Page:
How Israeli Snowmakers Are Saving Alpine Skiing

How a company from Tel Aviv keeps the Alps skiable—and may keep the world in fresh water
A 2009 event in Pitztal launching IDE-made snow Courtesy IDE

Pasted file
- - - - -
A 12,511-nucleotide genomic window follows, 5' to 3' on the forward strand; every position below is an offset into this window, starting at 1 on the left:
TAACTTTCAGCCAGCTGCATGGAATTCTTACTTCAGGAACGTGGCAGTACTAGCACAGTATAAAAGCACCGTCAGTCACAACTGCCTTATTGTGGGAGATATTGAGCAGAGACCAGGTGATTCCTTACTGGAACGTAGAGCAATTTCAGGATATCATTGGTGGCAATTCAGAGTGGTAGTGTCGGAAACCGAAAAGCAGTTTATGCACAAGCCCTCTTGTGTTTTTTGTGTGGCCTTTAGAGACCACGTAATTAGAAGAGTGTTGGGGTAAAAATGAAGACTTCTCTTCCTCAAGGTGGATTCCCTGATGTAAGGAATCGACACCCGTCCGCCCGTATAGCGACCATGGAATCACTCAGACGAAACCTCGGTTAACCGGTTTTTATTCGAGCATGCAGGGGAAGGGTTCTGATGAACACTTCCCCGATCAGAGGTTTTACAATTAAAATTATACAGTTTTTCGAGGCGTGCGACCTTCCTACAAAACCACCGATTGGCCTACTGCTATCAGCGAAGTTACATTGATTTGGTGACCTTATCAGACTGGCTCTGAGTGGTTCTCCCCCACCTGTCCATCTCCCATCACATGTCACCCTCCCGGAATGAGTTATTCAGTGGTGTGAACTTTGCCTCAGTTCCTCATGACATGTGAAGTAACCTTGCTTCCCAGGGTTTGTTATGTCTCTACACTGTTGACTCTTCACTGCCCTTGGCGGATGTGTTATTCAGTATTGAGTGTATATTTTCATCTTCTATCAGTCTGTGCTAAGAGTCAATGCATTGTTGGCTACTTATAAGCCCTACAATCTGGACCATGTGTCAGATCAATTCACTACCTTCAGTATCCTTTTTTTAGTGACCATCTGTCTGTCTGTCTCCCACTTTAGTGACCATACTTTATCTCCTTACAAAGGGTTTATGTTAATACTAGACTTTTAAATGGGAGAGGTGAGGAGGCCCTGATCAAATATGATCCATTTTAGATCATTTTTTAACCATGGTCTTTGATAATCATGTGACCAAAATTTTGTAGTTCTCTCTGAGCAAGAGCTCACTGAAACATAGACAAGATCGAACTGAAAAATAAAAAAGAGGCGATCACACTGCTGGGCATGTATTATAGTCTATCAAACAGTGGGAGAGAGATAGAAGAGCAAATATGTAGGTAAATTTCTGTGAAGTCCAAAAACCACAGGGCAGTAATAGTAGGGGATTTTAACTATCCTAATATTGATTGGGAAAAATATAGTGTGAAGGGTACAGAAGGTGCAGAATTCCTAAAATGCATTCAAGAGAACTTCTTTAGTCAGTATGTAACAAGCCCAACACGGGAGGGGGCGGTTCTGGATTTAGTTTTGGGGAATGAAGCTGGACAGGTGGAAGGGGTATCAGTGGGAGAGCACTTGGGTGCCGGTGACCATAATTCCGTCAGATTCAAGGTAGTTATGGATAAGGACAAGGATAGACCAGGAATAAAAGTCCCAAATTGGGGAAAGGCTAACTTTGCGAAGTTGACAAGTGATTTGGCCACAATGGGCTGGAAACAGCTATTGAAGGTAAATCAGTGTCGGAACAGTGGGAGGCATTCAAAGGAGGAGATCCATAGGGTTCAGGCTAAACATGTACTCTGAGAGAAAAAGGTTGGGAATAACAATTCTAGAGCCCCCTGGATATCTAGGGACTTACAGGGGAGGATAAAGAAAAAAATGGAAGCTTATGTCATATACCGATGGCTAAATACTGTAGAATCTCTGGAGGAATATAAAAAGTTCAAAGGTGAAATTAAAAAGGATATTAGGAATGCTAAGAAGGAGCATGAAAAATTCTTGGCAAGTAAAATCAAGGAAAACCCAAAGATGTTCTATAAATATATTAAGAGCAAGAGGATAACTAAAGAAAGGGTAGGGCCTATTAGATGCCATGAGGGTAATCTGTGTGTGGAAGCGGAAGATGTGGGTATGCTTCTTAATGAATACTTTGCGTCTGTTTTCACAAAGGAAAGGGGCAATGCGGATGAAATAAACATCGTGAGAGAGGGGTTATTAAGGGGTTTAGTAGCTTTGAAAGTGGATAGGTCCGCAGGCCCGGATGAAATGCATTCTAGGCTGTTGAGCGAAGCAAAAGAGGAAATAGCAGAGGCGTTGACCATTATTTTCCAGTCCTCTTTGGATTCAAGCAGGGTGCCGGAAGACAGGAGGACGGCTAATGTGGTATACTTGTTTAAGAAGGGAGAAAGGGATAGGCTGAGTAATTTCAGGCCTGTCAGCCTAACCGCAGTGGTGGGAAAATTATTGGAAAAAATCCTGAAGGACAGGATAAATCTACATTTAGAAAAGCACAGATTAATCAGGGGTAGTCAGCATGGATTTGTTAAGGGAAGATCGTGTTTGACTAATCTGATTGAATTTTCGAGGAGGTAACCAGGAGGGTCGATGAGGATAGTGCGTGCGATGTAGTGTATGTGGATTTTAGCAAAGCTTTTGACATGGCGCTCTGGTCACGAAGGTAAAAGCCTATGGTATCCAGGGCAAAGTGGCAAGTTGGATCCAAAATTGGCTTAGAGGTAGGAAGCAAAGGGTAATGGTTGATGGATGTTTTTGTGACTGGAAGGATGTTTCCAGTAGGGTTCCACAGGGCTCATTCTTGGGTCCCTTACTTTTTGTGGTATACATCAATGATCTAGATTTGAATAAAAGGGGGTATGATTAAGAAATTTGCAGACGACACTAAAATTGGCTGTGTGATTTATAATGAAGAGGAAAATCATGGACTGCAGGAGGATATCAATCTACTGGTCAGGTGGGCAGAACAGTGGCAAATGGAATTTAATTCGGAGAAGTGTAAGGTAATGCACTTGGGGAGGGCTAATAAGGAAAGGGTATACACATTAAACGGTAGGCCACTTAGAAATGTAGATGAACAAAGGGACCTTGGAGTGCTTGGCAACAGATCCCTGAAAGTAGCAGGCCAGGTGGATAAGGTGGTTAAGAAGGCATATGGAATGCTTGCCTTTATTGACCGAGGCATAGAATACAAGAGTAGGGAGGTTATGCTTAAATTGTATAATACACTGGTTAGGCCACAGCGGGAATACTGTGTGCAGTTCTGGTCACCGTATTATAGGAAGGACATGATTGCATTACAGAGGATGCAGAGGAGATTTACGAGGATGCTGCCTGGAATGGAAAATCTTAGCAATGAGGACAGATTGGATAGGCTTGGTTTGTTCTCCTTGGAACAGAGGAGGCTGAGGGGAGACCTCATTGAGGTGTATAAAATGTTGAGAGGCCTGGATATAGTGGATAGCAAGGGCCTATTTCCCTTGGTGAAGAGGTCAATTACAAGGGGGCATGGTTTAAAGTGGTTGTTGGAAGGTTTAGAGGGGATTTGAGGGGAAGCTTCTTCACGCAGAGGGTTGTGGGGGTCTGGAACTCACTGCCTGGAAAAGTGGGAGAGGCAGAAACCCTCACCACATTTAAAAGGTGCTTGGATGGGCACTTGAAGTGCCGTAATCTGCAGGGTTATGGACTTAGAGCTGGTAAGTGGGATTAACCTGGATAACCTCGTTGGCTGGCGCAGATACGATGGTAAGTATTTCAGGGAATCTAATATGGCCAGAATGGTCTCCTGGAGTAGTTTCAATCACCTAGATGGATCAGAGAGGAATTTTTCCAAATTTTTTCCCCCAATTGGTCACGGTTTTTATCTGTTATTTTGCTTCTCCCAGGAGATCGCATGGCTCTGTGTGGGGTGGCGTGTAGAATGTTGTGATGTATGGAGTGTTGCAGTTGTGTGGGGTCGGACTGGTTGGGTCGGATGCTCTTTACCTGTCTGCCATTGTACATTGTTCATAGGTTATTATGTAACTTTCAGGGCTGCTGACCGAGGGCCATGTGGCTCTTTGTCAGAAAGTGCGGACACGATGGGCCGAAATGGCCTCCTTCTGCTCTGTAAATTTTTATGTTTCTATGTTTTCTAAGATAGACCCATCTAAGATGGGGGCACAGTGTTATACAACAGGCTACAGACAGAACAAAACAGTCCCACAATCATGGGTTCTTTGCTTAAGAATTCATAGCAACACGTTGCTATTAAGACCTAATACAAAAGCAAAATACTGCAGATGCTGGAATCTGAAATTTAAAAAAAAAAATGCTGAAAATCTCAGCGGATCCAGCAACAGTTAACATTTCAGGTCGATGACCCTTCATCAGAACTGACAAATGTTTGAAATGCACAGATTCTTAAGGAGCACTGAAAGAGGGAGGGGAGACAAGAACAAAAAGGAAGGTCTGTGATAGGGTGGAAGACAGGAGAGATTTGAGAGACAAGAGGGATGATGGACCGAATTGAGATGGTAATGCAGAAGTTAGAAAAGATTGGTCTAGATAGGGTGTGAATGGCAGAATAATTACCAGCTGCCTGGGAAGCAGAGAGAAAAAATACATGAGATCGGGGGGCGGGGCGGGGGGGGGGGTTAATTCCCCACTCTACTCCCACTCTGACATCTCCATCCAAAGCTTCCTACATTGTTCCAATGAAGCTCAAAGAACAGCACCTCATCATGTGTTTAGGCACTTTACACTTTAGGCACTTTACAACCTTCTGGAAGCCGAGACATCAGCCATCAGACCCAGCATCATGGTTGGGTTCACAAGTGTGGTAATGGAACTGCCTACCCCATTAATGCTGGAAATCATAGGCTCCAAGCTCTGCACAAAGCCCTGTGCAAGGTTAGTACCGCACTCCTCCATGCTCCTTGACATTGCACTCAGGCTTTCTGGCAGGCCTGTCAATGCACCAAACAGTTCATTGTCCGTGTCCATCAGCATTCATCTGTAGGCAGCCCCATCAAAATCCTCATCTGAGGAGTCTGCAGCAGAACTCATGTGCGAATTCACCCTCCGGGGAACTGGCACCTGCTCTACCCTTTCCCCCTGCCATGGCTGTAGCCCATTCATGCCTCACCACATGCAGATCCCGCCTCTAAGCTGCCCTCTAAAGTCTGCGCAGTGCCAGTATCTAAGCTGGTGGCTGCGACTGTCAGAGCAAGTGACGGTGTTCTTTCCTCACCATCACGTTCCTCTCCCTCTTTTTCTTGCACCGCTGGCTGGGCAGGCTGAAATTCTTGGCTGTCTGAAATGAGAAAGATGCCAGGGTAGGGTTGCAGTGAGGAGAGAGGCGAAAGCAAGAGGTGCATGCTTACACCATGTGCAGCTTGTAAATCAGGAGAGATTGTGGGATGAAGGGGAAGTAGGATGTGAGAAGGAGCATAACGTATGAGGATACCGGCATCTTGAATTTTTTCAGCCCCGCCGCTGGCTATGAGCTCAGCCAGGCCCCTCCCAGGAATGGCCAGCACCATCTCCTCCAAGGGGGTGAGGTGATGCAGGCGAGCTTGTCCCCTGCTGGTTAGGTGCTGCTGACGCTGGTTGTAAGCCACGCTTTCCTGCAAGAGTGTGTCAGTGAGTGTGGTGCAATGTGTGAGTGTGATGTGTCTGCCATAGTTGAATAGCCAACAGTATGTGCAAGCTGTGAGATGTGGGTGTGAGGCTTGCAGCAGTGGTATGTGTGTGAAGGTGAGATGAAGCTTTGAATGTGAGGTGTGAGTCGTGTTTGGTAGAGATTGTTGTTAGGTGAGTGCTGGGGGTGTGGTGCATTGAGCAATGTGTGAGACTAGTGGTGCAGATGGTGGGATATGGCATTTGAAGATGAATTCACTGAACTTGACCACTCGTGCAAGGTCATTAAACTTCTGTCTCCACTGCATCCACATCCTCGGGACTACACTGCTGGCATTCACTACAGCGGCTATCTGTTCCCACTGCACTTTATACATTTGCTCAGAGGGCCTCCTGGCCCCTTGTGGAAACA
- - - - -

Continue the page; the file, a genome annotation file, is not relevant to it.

The most famous disappearing glacier in the Alps, if not the world, sits 3,600 feet above the Pitztal, or Pitz valley, itself 30 miles west of Innsbruck, the capital of the Austrian state of Tyrol. One measure of the Pitztal Glacier’s decline is that one of the ski lifts built atop it has had to be moved three times in three decades. Another is the giant insulated blanket the resort cloaks over the glacier every summer, hoping to slow the melt. Europe’s Alps have lost half their ice over the last century, one-fifth of it since the 1980s. By 2007 the 925 named glaciers in Austria were receding at an average of 30 feet to 50 feet a year, twice the rate recorded a decade earlier.

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